JOURNAL ARTICLE

Effects of cystic fibrosis transmembrane conductance regulator and DeltaF508CFTR on inflammatory response, ER stress, and Ca2+ of airway epithelia

Kevin Hybiske, Zhu Fu, Christian Schwarzer, Jill Tseng, Jiun Do, Natalie Huang, Terry E Machen
American Journal of Physiology. Lung Cellular and Molecular Physiology 2007, 293 (5): L1250-60
17827250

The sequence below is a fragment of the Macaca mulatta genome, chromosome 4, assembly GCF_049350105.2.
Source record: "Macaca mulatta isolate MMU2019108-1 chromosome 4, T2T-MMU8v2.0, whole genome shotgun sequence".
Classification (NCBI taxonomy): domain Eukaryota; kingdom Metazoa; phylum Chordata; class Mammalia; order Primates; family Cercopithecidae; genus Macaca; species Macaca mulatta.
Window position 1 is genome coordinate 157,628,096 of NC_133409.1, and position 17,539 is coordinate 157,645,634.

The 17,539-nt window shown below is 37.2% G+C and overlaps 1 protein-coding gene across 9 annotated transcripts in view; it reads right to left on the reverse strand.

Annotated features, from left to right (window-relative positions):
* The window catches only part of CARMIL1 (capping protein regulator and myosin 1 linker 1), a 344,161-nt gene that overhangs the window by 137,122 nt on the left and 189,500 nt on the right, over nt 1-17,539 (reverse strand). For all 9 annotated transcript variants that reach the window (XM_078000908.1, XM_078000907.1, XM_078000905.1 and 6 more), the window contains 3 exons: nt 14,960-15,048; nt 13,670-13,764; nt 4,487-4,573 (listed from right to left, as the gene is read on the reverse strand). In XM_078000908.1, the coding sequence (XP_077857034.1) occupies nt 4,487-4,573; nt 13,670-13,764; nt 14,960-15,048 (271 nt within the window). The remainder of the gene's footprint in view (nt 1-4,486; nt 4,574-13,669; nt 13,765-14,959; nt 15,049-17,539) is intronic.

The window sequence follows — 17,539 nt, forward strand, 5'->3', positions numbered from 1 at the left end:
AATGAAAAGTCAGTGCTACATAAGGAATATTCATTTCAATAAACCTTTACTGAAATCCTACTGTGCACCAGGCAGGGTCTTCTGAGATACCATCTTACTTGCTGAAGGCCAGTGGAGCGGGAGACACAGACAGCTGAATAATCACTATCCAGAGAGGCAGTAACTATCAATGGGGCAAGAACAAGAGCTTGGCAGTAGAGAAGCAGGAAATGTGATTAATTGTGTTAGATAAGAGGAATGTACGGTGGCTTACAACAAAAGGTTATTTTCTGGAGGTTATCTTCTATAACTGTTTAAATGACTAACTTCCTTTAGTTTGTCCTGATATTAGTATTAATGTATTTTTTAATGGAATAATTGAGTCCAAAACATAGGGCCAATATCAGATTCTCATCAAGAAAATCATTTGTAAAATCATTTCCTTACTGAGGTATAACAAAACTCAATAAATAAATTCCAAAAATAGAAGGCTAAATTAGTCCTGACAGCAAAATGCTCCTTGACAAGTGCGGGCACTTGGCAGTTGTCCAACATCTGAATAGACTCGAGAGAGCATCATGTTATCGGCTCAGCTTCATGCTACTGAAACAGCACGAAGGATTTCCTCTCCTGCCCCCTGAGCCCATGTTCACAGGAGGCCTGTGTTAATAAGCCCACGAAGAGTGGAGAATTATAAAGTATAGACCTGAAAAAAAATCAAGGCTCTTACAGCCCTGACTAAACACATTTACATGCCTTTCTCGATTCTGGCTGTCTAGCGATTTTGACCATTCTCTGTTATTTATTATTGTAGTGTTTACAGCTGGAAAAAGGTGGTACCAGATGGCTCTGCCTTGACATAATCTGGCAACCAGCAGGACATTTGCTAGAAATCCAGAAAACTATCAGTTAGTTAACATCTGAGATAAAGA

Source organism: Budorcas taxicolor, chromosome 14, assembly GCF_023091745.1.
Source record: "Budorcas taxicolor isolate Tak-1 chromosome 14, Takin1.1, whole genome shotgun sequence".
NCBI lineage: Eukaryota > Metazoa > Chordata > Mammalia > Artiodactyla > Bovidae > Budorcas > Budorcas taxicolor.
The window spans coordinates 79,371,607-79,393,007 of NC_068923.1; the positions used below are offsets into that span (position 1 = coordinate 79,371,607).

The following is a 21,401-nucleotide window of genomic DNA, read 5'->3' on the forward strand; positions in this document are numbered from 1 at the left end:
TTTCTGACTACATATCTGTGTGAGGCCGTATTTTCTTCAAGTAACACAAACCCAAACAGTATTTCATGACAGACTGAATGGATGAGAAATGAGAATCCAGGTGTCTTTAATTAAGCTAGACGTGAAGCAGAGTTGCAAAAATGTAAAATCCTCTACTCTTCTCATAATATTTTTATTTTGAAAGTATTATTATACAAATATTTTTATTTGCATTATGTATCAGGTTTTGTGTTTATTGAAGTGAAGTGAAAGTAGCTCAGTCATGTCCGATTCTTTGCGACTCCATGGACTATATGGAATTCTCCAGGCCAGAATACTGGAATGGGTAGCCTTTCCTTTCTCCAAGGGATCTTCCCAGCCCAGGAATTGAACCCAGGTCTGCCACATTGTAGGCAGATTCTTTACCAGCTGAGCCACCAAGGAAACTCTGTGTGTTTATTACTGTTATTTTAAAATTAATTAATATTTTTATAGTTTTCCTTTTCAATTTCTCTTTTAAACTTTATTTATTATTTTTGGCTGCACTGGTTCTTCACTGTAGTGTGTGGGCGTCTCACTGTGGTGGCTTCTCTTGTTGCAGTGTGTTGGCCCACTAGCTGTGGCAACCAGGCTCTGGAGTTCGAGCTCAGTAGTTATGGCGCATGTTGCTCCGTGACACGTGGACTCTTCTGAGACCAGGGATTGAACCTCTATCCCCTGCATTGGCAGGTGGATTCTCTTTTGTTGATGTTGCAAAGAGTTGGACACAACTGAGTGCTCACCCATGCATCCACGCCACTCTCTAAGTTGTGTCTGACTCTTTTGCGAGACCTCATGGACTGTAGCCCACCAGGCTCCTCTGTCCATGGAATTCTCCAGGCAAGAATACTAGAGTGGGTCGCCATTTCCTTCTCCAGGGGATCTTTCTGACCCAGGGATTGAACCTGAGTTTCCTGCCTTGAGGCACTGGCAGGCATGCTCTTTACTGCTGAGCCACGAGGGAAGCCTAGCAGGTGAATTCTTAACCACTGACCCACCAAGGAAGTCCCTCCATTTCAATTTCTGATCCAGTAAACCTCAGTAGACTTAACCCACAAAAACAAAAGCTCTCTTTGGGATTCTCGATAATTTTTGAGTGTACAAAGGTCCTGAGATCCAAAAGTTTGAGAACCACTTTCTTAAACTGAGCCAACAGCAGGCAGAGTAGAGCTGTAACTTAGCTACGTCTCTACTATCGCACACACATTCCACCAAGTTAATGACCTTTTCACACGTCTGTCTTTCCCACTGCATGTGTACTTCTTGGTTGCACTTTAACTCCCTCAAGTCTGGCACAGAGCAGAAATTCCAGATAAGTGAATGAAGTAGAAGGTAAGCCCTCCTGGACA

We tested whether cystic fibrosis (CF) airway epithelia have larger innate immune responses than non-CF or cystic fibrosis transmembrane conductance regulator (CFTR)-corrected cells, perhaps resulting from ER stress due to retention of DeltaF508CFTR in the endoplasmic reticulum (ER) and activation of cytosolic Ca(2+) (Ca(i)) and nuclear factor (NF)-kappaB signaling. Adenovirus infections of a human CF (DeltaF508/DeltaF508) nasal cell line (CF15) provided isogenic comparisons of wild-type (wt) CFTR and DeltaF508CFTR. In the absence of bacteria, there were no or only small differences among CF15, CF15-lacZ (beta-galactosidase-expressing), CF15-wtCFTR (wtCFTR-corrected), and CF15-DeltaF508CFTR (to test ER retention of DeltaF508CFTR) cells in NF-kappaB activity, interleukin (IL)-8 secretion, Ca(i) responses, and ER stress. Non-CF and CF primary cultures of human bronchial epithelial cells (HBE) secreted IL-8 equivalently. Upon infection with Pseudomonas aeruginosa (PA) or flagellin (key activator for airway epithelia), CF15, CF15-lacZ, CF15-wtCFTR, and CF15DeltaF508CFTR cells exhibited equal PA binding, NF-kappaB activity, and IL-8 secretion; cells also responded similarly to flagellin when both CFTR (forskolin) and Ca(i) signaling (ATP) were activated. CF and non-CF HBE responded similarly to flagellin + ATP. Thapsigargin (Tg, releases ER Ca(2+)) increased flagellin-stimulated NF-kappaB and ER stress similarly in all cells. We conclude that ER stress, Ca(i), and NF-kappaB signaling and IL-8 secretion were unaffected by wt- or DeltaF508CFTR in control and during exposure to PA, flagellin, flagellin + ATP, or flagellin + ATP + forskolin. Tg, but not wt- or DeltaF508CFTR, triggered ER stress. Previous measurements showing hyperinflammatory responses in CF airway epithelia may have resulted from cell-specific, rather than CFTR- or DeltaF508CFTR-specific effects.

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